Diplomatic Enclave: Revitalising Commonwealth
Britain, which has taken over as Commonwealth chair, hopes to revitalise the organisation giving it a new direction during its two-year tenure

Prime Minister Narendra Modi’s foreign policy has emphasised wider interaction with a larger number of countries beyond the traditional focus on the extended neighbourhood and the larger powers. The 53-member Commonwealth provides the opportunity to remain connected with its members, with a summit every two years. But the Commonwealth lost much of its relevance in the past decades, as member countries got involved in regional groupings and other newer multilateral organisations.

Britain, which has taken over as Commonwealth chair, hopes to revitalise the organisation giving it a new direction during its two-year tenure. In its rediscovery of the Commonwealth, the Theresa May government has sought to rope in India and Australia, the two largest economies in the grouping, to take on a more active role in the organisation.

India’s own declining interest in the Commonwealth was evident from the fact that no Indian prime minister had attended a summit since 2009. The only connection most Indians make with the Commonwealth is the Commonwealth Games. But Modi’s presence at the London summit has added to the significance of the organisation’s search for a new path and identity. British leaders wooed Modi with personal invitations to attend the summit and to play a leadership role in the Commonwealth.

Much has been made of Modi being one among only three leaders to have a meeting with Queen Elizabeth.

Though the Commonwealth is a grouping of mainly Britain and its former colonies (some other countries like Rwanda joined in later), London’s interest in the organisation had declined especially after Britain moved closer to the European Market in the 1970s. For London, the Commonwealth meant little beyond the ceremonial but many of the smaller members continued to value the connection with Britain. Over time, the sheen has waned and the grouping has run out of energy and lost its direction. But the prospect of reducing economic linkages with the European Union has brought a rethink in Britain on the usefulness of the Commonwealth. The Commonwealth Heads of Government Meet in London provides Britain the opportunity to revive the connections with the 52 other member states, all generally well disposed towards it.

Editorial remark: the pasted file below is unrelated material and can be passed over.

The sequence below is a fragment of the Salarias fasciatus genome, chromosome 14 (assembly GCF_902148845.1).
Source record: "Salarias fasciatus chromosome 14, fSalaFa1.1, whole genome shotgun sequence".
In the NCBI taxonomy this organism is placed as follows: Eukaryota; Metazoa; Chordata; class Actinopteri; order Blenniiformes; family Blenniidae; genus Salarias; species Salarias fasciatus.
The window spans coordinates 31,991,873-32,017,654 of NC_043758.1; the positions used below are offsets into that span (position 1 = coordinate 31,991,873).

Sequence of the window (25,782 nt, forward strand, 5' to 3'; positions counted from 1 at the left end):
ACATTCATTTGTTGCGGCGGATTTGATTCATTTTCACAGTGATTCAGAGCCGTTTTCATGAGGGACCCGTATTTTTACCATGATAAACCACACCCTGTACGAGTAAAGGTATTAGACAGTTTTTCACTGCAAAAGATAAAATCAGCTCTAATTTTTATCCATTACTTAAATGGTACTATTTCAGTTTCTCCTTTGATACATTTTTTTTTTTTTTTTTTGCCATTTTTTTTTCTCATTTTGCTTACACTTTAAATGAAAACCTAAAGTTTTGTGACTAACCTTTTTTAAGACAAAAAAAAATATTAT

Post-Brexit, Britain is reworking its relationships with other countries around the world. As it moves away from its economic integration with the EU, Britain is turning towards the fast growing economies in Asia and Africa. The Commonwealth is a ready platform of nations with links to Britain spread over Asia, Africa, the Americas, Caribbean and the Pacific to help it project its global influence.

However, while Britain embraces the Commonwealth, it will have to show a greater sensitivity to immigration issues.

The Commonwealth had been a body of significance during the decolonisation era; it was a useful arena for the small and newly independent states. It gave them a voice and an opportunity to mingle with other likeminded as well as powerful states. In the 1980s Britain and Australia faced pressure from other member states for their sporting ties with South Africa during the anti-apartheid campaign.

For the small states, which form about 32 of the Commonwealth members, it has been a means to have a bigger impact on issues of concern. The smaller nations see greater benefits of Commonwealth membership; it allowed the vulnerable small island states to draw a collective focus on the affects of climate change during the 2009 CHOGM summit in Trinidad and Tobago.

The Commonwealth has emphasised on development, human rights, good governance and observation of election norms. It has taken action against its member states on issues of governance and human rights, but its record has not always been consistent. It suspended Pakistan and Fiji after the military takeover in those countries but its actions over Zimbabwe caused a rift in the organisation between the African members and the developed countries. Its effectiveness declined and it has lost the leverage it once had over the members. In October 2016, the Maldives quit the Commonwealth when the Commonwealth Ministerial Action Group (CMAG) sought punitive action over the political unrest and the controversial ouster of former President Mohammed Nasheed in 2012.

In this period India has enhanced its involvement with other multilateral and regional organizations as part of its widened global outreach. Before reaching London, Modi attended the first India-Nordic summit co-hosted by him and the Swedish Prime Minister Stefan Lofven in Stockholm, which was attended by the leaders of the five Nordic countries, Sweden, Finland, Iceland, Denmark and Norway.

The launch of the Nordic summit is in line with India’s Pacific engagement. The Forum of India-Pacific Islands Cooperation (FIPIC) for cooperation between India and 14 small island states of the Pacific was set up in 2014 in Suva, Fiji.  The India-Africa Forum has been energised with regular interactions with African leaders. India can now enhance its role in the Commonwealth.

Columnist: 
Shubha Singh